ALBUM: Rodolphe Coster and Band ‘High With The People’


It is without question that within the past five years guitar music has experienced a boom not seen since the indie-landfill days of the mid-2000’s. Fontaines DC, Dry Cleaning and Wet Leg are breaking into the mainstream consciousness with some of the freshest guitar tones heard in a long-time.

Now, the influential Rodolphe Coster throws his hat into the ring with his new band releasing their first album, ‘High with the People’. A sonic masterpiece that revels in dragging the listener to its dark underworld.

Opening up the album is, ‘Seagulls Fly On Highways’ which features some of the most blissful shoegaze your likely to hear this year. A wall of sound greats you at the opening, smacking you in the face with a barrage of overdrive and fuzz. As it abruptly breaks into the verses, the track introduces some sleek synth notes that mix perfectly with the light, dreamy vocal delivery.

The next track, ‘Derlish’, takes the album in a surprising direction with a less direct and more ambient sound. The vocals too are quieter, coming through the speakers almost with a whisper, with a brooding intensity reminiscent of My Bloody Valentine’s Bilinda Butcher or Ride’s Mark Garder. The guitars soon come and rip through the rich, sonic tapestry with a reckless abandon.

‘Gilles Memory’ takes the album in yet another direction, with the bass and drums dancing together to give a more funk influenced sound. It has a groove deep rooted within its intensity that means you have to dance as much as your body may be screaming at you not to. The vocals are spoken word, closer to poetry than music. They’re at their manic best, taking a great pleasure in scaring the listener. As the album has progresses, the dark edges that were apparent at the start have now become razor sharp.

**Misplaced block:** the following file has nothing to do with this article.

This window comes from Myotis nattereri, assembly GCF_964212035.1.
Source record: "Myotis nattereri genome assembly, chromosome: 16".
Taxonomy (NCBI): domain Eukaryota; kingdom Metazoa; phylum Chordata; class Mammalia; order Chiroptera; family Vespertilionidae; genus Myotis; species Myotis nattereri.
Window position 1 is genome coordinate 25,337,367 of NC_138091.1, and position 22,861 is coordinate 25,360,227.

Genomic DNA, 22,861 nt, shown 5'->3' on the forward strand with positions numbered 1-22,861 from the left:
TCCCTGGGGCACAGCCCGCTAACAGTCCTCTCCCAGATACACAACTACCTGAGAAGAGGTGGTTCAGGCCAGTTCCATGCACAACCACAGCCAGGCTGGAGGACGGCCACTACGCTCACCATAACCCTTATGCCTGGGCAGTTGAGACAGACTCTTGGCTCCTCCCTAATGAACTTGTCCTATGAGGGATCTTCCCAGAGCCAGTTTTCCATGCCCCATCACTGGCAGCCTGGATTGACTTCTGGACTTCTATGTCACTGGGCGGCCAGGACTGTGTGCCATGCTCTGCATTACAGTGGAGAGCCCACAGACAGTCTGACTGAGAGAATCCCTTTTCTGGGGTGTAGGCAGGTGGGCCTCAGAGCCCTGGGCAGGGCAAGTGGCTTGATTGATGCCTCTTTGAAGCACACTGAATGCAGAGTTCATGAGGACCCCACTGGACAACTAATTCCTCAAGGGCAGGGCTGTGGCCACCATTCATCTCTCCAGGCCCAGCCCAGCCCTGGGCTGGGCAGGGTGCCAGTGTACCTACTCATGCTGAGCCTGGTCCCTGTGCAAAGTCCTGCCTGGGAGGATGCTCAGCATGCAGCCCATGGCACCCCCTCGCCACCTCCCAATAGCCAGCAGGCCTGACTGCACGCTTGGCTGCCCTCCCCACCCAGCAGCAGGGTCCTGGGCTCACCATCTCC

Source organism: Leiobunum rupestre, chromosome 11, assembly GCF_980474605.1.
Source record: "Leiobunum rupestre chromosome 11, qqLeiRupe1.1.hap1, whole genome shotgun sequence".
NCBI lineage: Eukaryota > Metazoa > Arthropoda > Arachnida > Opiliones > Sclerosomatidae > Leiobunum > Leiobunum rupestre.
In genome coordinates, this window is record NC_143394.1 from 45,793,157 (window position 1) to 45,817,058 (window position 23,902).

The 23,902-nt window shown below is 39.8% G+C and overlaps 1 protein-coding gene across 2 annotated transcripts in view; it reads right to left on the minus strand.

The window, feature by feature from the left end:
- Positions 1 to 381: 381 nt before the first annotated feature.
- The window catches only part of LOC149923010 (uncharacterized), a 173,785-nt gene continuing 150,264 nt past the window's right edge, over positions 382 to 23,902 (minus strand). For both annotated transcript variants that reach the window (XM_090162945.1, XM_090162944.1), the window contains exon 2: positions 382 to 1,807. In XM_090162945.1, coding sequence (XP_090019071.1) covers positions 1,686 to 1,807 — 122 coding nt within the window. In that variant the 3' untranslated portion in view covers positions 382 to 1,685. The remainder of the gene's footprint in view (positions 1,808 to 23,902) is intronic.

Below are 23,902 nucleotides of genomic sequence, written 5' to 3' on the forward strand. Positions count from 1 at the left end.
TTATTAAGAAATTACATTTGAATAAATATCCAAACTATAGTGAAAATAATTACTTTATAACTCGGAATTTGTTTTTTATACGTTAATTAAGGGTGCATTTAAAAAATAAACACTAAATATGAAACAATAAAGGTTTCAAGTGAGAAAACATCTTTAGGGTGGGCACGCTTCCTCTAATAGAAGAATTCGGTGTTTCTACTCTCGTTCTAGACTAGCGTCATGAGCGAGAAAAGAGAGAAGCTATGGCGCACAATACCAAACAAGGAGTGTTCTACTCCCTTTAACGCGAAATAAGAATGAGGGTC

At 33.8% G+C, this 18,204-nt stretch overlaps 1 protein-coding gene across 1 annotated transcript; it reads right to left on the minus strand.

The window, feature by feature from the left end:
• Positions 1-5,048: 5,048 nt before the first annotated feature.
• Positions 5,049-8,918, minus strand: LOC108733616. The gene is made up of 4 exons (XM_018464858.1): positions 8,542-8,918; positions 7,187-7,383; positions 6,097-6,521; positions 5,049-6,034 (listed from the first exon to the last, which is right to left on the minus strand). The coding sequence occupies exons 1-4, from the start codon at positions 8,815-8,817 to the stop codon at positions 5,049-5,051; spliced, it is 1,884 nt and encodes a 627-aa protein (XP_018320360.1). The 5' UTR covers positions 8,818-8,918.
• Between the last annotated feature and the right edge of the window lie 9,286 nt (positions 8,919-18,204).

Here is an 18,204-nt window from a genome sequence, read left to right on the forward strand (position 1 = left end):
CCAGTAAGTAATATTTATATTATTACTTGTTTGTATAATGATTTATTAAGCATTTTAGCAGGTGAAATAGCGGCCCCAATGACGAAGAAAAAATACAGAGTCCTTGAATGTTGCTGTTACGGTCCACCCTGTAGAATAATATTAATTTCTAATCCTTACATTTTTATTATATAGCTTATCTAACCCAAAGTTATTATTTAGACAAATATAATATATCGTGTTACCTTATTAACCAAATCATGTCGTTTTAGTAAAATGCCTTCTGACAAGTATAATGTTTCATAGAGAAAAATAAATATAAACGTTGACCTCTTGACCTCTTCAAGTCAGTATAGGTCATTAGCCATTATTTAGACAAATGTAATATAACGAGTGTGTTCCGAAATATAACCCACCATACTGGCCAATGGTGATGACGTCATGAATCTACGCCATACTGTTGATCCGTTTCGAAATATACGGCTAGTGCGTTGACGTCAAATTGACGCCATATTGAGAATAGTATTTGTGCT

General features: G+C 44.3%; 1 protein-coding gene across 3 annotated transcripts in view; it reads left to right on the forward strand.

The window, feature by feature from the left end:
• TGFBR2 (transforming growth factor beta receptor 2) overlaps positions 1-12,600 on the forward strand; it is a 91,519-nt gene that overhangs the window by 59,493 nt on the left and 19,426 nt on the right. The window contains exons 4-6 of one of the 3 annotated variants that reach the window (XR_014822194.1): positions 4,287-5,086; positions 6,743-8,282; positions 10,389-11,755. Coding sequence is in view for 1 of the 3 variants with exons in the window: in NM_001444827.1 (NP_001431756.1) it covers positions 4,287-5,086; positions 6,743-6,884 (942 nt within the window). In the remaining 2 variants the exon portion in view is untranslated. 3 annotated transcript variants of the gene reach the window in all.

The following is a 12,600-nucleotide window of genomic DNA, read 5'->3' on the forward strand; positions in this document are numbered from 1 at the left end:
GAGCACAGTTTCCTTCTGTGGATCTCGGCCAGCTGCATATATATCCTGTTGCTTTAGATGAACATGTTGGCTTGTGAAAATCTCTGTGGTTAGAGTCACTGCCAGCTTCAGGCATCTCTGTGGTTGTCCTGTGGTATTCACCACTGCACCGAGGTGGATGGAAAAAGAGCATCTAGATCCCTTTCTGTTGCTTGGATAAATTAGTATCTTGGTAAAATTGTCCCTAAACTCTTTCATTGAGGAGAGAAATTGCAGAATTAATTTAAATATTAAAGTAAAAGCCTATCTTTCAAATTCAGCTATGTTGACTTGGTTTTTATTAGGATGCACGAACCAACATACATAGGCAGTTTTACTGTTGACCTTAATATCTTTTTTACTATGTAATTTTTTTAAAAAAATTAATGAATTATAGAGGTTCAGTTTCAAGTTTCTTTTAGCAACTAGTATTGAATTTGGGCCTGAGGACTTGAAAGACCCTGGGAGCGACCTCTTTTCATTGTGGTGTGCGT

Album closer, ‘Burglar Blames Shadows’ is the standout musical cut of the album. Leading in with cool, clean electronica, the vocals gain a new edge from this techno backdrop. Rodolphe Coster has taken you on a trip to his dark soundscape and is now ready to spit you back out. At the halfway mark the album makes a stark and surprising turn, with the darkness making way for a sense of optimism. Acoustic guitars, straight from an, ‘Automatic for the People’ era REM, replace the synth and electronica. Even the vocals take on a clearer, cleaner tone, with the albums musical rollercoaster now over.

‘High with the People’ has got to be a late contender for album of the year. A deeply rich, expressive musical journey, it’s truly blissful listen. Its dark, intense and brooding, more reminiscent of Joy Division than Slowdive, but it’s hard not to love the true joy Coster takes in these warped compositions.